On World Press Freedom Day, which is celebrated on 3 May, British and Canadian Ambassadors to Belarus Jacqueline Perkins and Leslie Scanlon expressed support to the Belarusian independent media and journalists.
British Ambassador Jacqueline Perkins said in her address: “A free press is at the heart of a democratic society, and freedom of expression is a universal human right. Unfortunately, in some parts of the world, freedom of the media is not an axiom. Over the past year, we have seen harsh suppression of independent media and journalists in Belarus as a way to drown out their voices and prevent the inconvenient truth from being revealed. Journalists are detained and detained, fined and restrained. Independent media are being squeezed out of the media market using discriminatory laws and administrative tools.”
The Ambassador of Great Britain noted that this year Belarus dropped even further in the World Press Freedom Index and “became the most dangerous country in Europe for media workers”.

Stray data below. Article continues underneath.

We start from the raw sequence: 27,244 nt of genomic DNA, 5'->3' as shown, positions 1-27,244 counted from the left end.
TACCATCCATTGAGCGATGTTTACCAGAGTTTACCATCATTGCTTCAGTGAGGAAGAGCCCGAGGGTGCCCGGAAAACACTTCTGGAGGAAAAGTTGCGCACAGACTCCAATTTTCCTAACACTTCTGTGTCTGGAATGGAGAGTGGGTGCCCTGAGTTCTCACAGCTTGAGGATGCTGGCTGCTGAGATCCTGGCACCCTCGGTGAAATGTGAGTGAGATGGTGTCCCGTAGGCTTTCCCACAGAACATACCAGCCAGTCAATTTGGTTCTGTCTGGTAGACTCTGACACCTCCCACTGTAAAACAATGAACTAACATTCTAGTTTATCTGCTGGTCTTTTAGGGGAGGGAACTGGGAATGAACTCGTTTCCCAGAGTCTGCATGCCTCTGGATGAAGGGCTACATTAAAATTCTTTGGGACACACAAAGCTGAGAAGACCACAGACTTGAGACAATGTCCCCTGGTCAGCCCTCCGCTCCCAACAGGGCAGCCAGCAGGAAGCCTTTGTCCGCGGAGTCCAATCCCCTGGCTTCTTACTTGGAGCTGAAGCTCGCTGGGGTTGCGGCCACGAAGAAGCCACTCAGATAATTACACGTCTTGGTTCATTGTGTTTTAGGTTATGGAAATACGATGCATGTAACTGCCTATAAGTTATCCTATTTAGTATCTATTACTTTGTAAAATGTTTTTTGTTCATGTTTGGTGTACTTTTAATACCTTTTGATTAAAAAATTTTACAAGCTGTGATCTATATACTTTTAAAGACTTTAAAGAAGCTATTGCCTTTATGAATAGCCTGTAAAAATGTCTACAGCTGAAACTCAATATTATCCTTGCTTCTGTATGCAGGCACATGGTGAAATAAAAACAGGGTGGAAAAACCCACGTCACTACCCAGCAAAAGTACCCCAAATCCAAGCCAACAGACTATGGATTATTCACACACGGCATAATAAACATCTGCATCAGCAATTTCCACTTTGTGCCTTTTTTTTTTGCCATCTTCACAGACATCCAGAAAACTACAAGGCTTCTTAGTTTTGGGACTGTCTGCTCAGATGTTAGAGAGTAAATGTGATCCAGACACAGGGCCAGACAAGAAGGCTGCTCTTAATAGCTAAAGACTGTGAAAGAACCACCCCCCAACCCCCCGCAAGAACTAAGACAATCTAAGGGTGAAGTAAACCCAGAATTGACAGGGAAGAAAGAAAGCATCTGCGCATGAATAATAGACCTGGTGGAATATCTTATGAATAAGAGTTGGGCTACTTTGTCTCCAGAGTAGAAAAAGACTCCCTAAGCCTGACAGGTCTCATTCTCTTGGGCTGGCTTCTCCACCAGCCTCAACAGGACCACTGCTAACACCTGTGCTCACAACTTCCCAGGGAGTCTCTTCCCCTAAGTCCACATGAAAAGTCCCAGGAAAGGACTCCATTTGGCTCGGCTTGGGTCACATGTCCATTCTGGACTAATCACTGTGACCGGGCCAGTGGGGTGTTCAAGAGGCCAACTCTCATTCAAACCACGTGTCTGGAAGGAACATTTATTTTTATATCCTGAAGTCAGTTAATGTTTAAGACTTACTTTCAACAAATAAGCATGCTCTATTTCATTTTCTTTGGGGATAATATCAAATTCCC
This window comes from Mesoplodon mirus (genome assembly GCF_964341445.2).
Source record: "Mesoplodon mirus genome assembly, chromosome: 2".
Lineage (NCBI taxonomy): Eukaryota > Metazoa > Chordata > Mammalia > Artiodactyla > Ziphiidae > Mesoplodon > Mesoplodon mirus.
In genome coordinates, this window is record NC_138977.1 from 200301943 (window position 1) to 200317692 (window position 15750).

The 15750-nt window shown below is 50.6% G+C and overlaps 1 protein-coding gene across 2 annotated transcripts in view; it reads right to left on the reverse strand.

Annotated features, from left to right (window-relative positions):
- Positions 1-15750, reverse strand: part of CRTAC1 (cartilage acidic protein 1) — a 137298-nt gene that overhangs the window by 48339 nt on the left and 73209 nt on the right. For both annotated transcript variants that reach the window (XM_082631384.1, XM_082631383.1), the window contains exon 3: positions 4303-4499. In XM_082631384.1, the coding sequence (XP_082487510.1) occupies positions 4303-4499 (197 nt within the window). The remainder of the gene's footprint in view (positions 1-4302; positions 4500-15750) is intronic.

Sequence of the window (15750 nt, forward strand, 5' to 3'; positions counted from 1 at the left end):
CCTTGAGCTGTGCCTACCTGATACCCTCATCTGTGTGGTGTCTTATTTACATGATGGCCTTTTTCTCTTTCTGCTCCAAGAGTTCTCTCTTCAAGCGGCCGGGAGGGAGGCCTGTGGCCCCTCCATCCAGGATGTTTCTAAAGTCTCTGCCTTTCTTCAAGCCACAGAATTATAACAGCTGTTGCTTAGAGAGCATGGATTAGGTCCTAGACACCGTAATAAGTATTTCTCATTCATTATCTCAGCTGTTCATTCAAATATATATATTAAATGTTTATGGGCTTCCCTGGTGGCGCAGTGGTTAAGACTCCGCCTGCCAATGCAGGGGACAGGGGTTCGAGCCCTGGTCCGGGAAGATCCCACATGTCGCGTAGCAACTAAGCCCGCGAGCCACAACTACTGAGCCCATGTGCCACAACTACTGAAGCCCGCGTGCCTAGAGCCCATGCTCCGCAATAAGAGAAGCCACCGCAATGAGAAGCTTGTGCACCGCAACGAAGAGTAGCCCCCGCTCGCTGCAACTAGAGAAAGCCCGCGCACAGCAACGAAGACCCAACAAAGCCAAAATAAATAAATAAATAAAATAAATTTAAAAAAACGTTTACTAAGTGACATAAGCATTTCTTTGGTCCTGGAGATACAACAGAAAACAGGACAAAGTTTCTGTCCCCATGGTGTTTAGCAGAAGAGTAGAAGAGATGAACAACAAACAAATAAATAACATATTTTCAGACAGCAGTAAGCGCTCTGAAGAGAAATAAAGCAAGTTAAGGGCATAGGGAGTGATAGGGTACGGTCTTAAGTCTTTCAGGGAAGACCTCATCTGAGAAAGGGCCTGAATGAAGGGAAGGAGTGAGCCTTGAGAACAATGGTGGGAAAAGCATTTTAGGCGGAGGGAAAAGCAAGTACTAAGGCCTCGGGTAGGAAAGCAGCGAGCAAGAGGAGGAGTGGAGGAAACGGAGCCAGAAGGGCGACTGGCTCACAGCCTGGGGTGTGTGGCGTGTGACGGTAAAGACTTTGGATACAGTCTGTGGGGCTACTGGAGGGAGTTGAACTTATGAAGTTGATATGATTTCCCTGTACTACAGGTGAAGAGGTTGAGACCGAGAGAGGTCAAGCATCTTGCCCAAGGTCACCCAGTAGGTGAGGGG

According to Canadian Ambassador Leslie Scanlon, the Belarusian government “has decided to systematically rewrite laws in order to get rid of the media that go against the official position of the authorities.” The ambassador also called on the Belarusian authorities to “respect fundamental human rights” and “create conditions in which independent media can work safely and without intimidation”.
The United Nations General Assembly declared May 3 to be World Press Freedom Day, observed to raise awareness of the importance of freedom of the press and remind governments of their duty to respect and uphold the right to freedom of expression. On this day in 1991, a Declaration was adopted in Windhoek, Africa, which proclaimed that an absolute prerequisite for freedom of the press is the availability of free, independent and pluralistic media.